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Philippines and US forces extend military drills into disputed South China Sea

Philippines and US forces extend military drills into disputed South China Sea

Philippines and US forces extend military drills into disputed South China Sea

Philippines and US forces extend military drills into disputed South China Sea

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  • Filipino and US forces have begun their annual joint military drills.
  • The drills are part of a larger effort to counter maritime, air, land, and cyber-attacks in the disputed South China Sea.
  • The exercises focus on the development of interoperability and are not directed at a specific country.
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On Monday, Filipino and US forces commenced their annual joint military drills, including segments that will, for the first time, occur outside of the Philippines’ territorial waters, following a series of maritime clashes between Manila and Beijing in the disputed South China Sea. The exercises, known as Balikatan — Tagalog for shoulder-to-shoulder — will continue until May 10 and will involve over 16,000 military personnel, as well as more than 250 Australian and French forces.

For the first time since the annual drills started over 30 years ago, the Philippines and the US will conduct joint naval drills beyond the 12 nautical miles (22.2 km) of the Philippines’ territorial waters, in parts of the open sea claimed by China.

“This exercise represents the essence of unity, collective responsibility, and enduring partnership between the Republic of the Philippines and the United States of America and other partners,” Philippines’ military chief Gen. Romeo Brawner Jr. said during the opening ceremony.

“It is not a partnership of convenience but rather a clear reflection of our shared history, unwavering commitment to democracy, and respect for international law in our pursuit of peace and security in the Indo-Pacific region.”

Throughout the three-week exercise, soldiers from the two militaries will operate out of a joint command center to perform four major activities with a focus on countering maritime, air, land, and cyber-attacks.

Maj. Gen. Marvin Licudine, the exercise director for the Philippines, told reporters, “It’s the first time that we are going beyond our (12) nautical miles.”

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He clarified that the Balikatan training operations are not directed at a particular country but are more focused on the “development of interoperability,” with an increased complexity of the drills and scenarios to allow soldiers to learn more from one another.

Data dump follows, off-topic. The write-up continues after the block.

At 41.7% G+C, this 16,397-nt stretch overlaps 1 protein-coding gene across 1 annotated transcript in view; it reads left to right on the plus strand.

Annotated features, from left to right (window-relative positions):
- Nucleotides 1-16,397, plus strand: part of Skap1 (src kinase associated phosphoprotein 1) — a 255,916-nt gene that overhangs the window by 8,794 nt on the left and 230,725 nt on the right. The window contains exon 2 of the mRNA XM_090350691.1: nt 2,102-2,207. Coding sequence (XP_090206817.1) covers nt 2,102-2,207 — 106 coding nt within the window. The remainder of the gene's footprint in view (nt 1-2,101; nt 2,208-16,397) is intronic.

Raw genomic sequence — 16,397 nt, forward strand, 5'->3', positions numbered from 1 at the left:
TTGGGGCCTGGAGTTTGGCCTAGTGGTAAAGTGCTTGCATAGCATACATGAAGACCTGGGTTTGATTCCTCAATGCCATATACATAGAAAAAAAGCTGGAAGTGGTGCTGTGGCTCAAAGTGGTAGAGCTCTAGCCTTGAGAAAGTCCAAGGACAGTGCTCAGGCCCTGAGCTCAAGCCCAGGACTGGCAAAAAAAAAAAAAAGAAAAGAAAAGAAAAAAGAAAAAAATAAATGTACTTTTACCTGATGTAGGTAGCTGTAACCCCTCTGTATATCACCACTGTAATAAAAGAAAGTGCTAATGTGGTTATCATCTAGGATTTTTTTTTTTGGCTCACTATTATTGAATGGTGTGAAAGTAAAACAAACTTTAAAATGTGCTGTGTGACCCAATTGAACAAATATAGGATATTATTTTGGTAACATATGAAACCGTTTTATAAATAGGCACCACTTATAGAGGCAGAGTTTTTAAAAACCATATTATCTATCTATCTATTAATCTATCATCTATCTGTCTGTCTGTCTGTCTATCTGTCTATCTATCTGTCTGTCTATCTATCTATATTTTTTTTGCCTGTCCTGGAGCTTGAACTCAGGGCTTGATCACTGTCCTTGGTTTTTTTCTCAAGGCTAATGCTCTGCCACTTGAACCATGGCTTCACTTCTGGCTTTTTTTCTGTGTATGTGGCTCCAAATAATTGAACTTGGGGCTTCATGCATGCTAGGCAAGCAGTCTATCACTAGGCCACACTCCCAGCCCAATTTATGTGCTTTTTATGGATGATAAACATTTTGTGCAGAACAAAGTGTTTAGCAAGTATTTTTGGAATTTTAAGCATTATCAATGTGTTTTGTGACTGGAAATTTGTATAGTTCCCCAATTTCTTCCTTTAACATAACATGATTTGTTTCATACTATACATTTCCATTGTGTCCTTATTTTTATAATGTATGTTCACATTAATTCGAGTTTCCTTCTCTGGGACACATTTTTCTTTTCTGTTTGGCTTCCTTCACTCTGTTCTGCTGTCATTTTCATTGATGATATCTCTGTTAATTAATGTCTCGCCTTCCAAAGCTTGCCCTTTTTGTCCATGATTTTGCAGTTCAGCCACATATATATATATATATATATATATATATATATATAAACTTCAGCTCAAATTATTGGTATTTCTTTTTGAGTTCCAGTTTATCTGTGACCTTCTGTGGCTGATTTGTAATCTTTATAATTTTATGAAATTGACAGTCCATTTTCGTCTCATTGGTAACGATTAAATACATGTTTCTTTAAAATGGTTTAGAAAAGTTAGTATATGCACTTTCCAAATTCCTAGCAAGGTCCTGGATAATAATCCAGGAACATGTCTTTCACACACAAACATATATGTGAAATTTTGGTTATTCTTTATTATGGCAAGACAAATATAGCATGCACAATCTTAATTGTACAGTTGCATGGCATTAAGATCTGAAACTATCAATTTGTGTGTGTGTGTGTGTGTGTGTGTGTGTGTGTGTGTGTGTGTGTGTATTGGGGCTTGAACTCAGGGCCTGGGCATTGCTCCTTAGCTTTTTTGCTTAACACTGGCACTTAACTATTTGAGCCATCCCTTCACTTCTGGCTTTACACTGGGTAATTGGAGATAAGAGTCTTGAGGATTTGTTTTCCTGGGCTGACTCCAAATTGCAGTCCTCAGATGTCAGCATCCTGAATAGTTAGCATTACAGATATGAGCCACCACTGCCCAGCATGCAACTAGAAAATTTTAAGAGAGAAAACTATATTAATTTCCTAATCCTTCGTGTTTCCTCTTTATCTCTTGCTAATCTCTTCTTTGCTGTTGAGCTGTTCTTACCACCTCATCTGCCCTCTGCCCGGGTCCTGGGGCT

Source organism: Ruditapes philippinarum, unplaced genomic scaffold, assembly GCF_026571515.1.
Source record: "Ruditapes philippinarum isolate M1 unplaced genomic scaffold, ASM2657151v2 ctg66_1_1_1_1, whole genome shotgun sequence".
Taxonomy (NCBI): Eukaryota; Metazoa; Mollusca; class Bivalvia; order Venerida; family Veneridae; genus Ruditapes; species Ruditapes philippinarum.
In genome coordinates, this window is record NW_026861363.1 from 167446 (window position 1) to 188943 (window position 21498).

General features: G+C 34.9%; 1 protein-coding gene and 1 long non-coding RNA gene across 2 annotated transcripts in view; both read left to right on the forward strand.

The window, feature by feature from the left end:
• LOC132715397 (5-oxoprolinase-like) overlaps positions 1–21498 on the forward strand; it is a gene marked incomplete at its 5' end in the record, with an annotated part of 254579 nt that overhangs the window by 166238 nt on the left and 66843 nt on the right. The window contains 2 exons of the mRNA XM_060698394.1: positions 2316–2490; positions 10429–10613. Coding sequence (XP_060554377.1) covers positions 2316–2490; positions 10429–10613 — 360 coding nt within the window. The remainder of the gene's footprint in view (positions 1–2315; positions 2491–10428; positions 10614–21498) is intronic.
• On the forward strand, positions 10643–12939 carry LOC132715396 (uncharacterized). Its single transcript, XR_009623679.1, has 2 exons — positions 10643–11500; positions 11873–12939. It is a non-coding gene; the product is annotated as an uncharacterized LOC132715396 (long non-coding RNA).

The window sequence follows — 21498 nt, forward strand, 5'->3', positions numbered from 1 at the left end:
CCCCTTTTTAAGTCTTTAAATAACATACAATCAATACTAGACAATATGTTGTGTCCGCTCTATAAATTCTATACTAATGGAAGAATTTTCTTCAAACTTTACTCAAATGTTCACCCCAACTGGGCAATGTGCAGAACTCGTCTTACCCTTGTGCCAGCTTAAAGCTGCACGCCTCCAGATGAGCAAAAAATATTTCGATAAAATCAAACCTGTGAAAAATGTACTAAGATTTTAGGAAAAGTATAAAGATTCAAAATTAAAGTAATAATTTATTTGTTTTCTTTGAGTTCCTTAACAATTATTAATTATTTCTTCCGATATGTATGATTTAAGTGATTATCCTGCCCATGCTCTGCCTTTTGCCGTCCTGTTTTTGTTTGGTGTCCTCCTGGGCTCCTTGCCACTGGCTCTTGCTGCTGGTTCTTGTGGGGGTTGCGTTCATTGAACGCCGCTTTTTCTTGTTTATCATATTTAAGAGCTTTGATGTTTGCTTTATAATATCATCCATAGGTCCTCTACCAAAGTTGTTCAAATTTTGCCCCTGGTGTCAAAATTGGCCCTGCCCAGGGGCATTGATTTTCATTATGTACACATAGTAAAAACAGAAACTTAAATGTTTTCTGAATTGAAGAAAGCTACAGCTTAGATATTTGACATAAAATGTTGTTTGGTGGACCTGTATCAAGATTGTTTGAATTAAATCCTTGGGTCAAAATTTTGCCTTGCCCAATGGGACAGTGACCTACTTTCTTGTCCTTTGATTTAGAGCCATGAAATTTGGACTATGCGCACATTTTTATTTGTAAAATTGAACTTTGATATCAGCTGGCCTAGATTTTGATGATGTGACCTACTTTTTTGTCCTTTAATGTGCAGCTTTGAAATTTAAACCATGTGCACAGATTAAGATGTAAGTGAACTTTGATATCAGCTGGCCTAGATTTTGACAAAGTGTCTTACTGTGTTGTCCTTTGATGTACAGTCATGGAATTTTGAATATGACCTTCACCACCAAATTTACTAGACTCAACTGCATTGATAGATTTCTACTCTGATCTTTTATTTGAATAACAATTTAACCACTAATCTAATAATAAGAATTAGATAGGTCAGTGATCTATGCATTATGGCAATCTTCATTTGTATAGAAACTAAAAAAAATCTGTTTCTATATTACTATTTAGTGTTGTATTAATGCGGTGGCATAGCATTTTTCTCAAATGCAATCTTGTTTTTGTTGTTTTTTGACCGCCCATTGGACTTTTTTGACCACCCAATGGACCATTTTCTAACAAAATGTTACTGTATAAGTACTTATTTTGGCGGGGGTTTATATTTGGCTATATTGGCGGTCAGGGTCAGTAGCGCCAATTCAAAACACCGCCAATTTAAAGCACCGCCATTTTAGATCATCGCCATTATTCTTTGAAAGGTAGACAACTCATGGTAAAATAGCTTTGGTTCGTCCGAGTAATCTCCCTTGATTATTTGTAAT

The joint exercises occur as the Philippine and Chinese coast guard and other vessels have been involved in a series of increasingly tense territorial face-offs since last year, including Chinese use of water cannons against a Philippine vessel in the South China Sea last month, causing damage and injuries.

After the incident, Philippine President Ferdinand Marcos Jr. stated that his government would take countermeasures against “illegal, coercive, aggressive, and dangerous attacks” by the Chinese Coast Guard.

“We seek no conflict with any nation, more so nations that purport and claim to be our friends but we will not be cowed into silence, submission, or subservience,” Marcos had said in a statement.

The Philippines and China, along with several other countries, have overlapping claims in the resource-rich waterway, where a bulk of the world’s commerce and oil transits.

Don McLain Gill, an international studies lecturer at De La Salle University in Manila, stated that the scope of this year’s Balikatan is a “clear reflection of Manila’s commitment to exercise its sovereignty and sovereign rights within its exclusive economic zone despite an international tribunal in The Hague dismissing China’s expansive claims in 2016.

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“This year ’s exercise will also involve complex maritime security issues such as simulations of recovering islands from hostile forces, which add a practical dimension to collective self-defense efforts by the like-minded partners,” he told the news.

“Securing the WPS based on international law will not bode well for China’s expansionist interests. While the Balikatan is aimed at improving joint preparedness amidst emerging challenges in the region, the challenge posed by China’s expansionism is one of the critical factors that provoke regional security.”

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